SBS. INCAE] Individual remittances are a significant factor in many national economies. These frameworks are generally thought of as outside of the scope of financial regulation. Executive Director Ecobanking project. Bilateral investment treaties free foreign investors from the obligation to exhaust local legal remedies in disputes in host countries and thus also bring international arbitration into play. Loans go bad. Remittance transfers are only partially integrated with financial services because many senders and recipients do not have bank accounts.” Green Finance for Developing Countries Box 4: The Context for Green Finance in Central America 20 The Central American region is institutionally and economically diverse. so that adherence to the principles must be incorporated into legal contracts for investment projects over US$10 million. specific green investments remain dependent on DFI finance and are not part of fully commercial and sustainable lending and insurance product portfolios. Many private financial institutions have had long-term relationships with DFIs. which act as conduits for international investment. are perceived to have negatively affected an investor’s bottom line. However the financial sector. [Based on presentation by Gracia Barahona. Singapore or the British Virgin Islands. The DFIs establish requirements and expectations regarding environmental and social risk management as a condition of project financing. . however. link remittance families to financial institutions to enable them to access loans. Mauritius. So this is a direct risk for banks. build credit histories. this can extend to the legal frameworks and Interviewee bilateral treaties with third countries. development finance institutions are also increasingly seeking to leverage private investment. For example in Peru.government. based on the Equator Principles or IFC Standards and more broad-based environmental and social management systems. Because of the prevalence of special purpose entities (SPEs). international agencies have increased their efforts to lower the cost of remittance transfers. Deals go bad. such as the Netherlands. source country policies and regulations. These have been integrated by many of the major commercial banks that are actively seeking to understand and manage E&S risk in their ongoing lending operations. It is therefore building the Equator Principles into regulation with an elevated status as “Equator Plus”. however. they are the largest source of international flows for some countries. Green finance tends to be associated with capital inputs from development finance institutions (DFIs). “Environmental damage leads to social conflicts. Over the past decade. Disputes have sometimes arisen when a government’s environmental policies aimed at conserving natural resources. it is clear that they are likely to be particularly relevant in relation to developing countries. responsibility through financing measures FDI is governed by a combination of domestic policy and can be more powerful and pragmatic regulations. combatting pollution or protecting ecosystems. which is concentrated on banking. social conflict is a business risk for FDI investors in the mining sector. nevertheless. the extent to which FDI is environmentally “Influencing FDI towards environmental responsible and meets green financing needs is important. working with local and international banks and with private equity investors. for project financing as well as for subordinated debt and occasionally even equity positions. which disrupt operations and leads to political instability. and are also linked to financial regulation. bilateral than trying to make the same changes investment treaties and investment provisions in preferential through environmental regulation. Overall.” trade agreements. More broadly. is similar across the region. official estimates placed remittances around three quarters of the level of foreign direct investment. the banking Interviewee and finance regulator realized regulations requiring bank due diligence could provide a targeted measure that would be more effective in the short term than directly relying on legal enforcement of environmental regulations.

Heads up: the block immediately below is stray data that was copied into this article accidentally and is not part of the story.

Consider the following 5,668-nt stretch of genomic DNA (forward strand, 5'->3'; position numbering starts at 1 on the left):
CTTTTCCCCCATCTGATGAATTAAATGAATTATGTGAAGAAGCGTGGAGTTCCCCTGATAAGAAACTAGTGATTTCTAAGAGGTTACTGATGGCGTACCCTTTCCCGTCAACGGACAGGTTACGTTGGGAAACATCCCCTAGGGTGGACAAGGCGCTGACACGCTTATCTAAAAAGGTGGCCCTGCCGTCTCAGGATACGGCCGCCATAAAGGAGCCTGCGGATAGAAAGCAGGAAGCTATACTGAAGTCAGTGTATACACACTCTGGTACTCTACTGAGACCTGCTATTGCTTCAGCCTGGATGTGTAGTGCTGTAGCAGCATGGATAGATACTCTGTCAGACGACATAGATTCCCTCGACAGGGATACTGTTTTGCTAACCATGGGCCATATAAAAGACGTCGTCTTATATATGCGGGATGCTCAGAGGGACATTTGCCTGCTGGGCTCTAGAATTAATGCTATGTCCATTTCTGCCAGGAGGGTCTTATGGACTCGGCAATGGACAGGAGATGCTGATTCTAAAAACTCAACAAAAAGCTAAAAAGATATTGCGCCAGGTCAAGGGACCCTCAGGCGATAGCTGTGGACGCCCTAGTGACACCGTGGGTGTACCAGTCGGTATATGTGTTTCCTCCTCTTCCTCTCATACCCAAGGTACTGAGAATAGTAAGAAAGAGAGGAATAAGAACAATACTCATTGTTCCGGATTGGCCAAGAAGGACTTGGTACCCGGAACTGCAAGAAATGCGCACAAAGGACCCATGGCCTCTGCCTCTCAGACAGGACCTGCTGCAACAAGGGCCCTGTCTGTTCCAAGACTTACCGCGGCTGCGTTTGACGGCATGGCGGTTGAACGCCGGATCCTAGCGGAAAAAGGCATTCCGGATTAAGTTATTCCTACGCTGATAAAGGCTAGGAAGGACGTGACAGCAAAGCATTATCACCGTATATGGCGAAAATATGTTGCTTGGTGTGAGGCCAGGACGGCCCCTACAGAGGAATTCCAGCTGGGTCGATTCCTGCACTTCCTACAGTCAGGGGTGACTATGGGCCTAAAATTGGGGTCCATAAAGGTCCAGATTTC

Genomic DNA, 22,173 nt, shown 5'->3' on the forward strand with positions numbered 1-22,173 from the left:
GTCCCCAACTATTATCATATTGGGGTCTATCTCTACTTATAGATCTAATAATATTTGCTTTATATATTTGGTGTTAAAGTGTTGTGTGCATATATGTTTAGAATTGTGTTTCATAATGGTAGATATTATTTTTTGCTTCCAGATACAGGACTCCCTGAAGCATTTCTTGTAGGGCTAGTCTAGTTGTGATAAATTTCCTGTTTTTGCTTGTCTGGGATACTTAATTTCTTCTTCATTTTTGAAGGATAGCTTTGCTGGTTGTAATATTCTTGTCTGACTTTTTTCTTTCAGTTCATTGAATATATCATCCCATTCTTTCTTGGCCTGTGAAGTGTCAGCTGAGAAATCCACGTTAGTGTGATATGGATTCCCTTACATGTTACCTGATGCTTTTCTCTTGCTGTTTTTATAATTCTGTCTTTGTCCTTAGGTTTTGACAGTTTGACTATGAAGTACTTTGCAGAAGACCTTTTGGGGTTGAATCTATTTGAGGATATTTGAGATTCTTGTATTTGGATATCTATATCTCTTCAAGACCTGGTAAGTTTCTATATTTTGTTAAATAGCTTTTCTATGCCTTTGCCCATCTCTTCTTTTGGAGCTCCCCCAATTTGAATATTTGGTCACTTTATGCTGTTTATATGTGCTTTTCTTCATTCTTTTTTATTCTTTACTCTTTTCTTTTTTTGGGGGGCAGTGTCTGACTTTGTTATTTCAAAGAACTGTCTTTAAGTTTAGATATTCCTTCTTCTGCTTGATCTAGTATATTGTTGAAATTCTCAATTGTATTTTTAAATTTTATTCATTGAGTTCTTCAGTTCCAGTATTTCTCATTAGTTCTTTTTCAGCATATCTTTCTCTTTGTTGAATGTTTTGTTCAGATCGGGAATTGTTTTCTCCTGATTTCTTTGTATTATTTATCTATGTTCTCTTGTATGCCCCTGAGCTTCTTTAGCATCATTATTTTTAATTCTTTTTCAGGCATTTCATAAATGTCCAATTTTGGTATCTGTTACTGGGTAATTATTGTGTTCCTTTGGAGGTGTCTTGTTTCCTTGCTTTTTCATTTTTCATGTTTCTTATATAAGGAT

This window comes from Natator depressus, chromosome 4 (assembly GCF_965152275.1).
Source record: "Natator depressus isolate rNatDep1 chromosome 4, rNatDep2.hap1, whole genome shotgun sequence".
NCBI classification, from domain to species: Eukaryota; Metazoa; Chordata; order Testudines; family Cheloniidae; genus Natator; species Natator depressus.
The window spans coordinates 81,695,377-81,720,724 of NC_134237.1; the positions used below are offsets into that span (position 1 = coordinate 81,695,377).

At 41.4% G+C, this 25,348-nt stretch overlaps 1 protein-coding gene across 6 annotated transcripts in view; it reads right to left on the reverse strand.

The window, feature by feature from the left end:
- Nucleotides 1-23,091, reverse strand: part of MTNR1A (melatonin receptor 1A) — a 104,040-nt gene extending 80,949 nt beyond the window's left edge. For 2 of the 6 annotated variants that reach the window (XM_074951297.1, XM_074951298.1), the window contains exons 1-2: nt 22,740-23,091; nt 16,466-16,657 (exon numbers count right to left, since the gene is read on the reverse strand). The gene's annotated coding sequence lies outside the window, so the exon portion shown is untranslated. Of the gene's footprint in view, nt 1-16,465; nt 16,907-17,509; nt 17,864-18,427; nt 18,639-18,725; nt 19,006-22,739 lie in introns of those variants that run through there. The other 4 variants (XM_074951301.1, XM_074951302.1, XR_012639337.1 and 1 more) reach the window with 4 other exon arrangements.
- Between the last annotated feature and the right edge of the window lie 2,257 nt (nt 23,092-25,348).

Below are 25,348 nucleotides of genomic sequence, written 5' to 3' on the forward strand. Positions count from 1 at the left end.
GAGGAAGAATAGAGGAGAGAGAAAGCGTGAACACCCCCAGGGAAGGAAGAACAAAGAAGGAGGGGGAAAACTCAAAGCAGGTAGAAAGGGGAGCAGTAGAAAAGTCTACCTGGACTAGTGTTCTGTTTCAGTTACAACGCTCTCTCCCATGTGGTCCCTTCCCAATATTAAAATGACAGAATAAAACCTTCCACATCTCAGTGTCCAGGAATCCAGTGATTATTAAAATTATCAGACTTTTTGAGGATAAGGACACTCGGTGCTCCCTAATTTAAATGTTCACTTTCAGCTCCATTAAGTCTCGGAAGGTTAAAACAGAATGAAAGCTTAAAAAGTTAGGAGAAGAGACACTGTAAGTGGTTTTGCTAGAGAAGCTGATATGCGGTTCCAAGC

The bond are basically barriers to finance: such as the market grew considerably in emerging markets since ability of farmers. with negative impacts for ordinary families. from a small base. insure themselves. Saudi Arabia. Russia. Insurance is critical for enabling financial inclusion and business risk taking. for example. with significant demand for insurance including health and life. 21 . The Nigerian pension industry. including through “micro-pensions” in informal sectors. they may also have obligations and organizational practices linked to policies and regulations in their home countries. the bond market is often very small. financial systems in developing countries tend to be relatively smaller. we are basically talking about the and in developing countries tend to make up 85-90 per banking system. State-owned banks have declined considerably. however demographic changes and the development of second-pillar pension reforms (privately managed savings accounts) have led to a rapid growth of assets under management of institutional investors in emerging and developing economies. it can also lead to political intervention in the allocation of loans resulting in high levels of non-performing loans. incentivizing risk management and facilitating resilience to shocks. particularly for households and small firms. those from other developing and emerging economies such as South Africa. While this gives greater potential for active state involvement in the financial sector aligned to sustainable development goals. India and Malaysia.2 Financial Systems ¥¥ ¥¥ ¥¥ ¥¥ Banks are the most important providers of long-term “When we talk of the financial system.” cent of financial assets. however. with access limited to a small range of participants. households and SMEs to the Asian financial crisis in 1997. finance. developing countries are also host to foreign banks and. but still play a significant role. particularly in recent years. Some emerging market economies such as Bermuda. India. Ghana’s pension industry is expected to expand by up to 400 per cent from 2014 to 2018. with banks playing a larger role than capital markets. and support them to mobilize some part of remittances into productive investments. In other Interviewee countries. Individual membership in retirement benefits plans in Kenya has increased by 250 per cent between 2010 and 2012.securely save for the future. raising the cost of capital across the board. grew from US$7 billion in December 2008 to US$25 billion in December 2013. While foreign banks will be regulated locally in line with the terms of their banking licenses. agricultural.15 3. more weakly supervised and more concentrated than in developed economies. compared to 33 per cent in high-income economies). Pension assets now equate to some 80 per cent of GDP in Namibia and 40 per cent in Botswana. property and vehicle insurance.” highly concentrated in selected larger emerging economies. Barbados and the Bahamas are offshore financial centres and have relatively deep and important international corporate bond markets. efforts are made to increase coverage of pension savings. Turkey and Brazil. Institutional investors have tended to play a much smaller role than banks to date. Kazakhstan. Banking in developing countries tends to be more short-term (only 12 per cent of bank Interviewee loans in low and low-middle income countries exceed five years.14 However.18 Capital markets tend to be small. Russia and Nigeria have experienced the fastest growth in their corporate bond markets while Malaysia and China have the deepest domestic corporate bond markets. Green Finance for Developing Countries In general. Emerging market banks have expanded services into low-income countries in their regions. more concentrated and less complex than systems in advanced economies. such as China. concerns have also been raised that international anti-moneylaundering and anti-terrorism measures are leading to banks pulling out of the remittance business.16 In addition to domestic banks. Insurance markets are small but growing. it remains use their collateral to get credit. Turkey. although many “Many of the barriers to sustainable finance countries have established stock markets.17 In Kenya.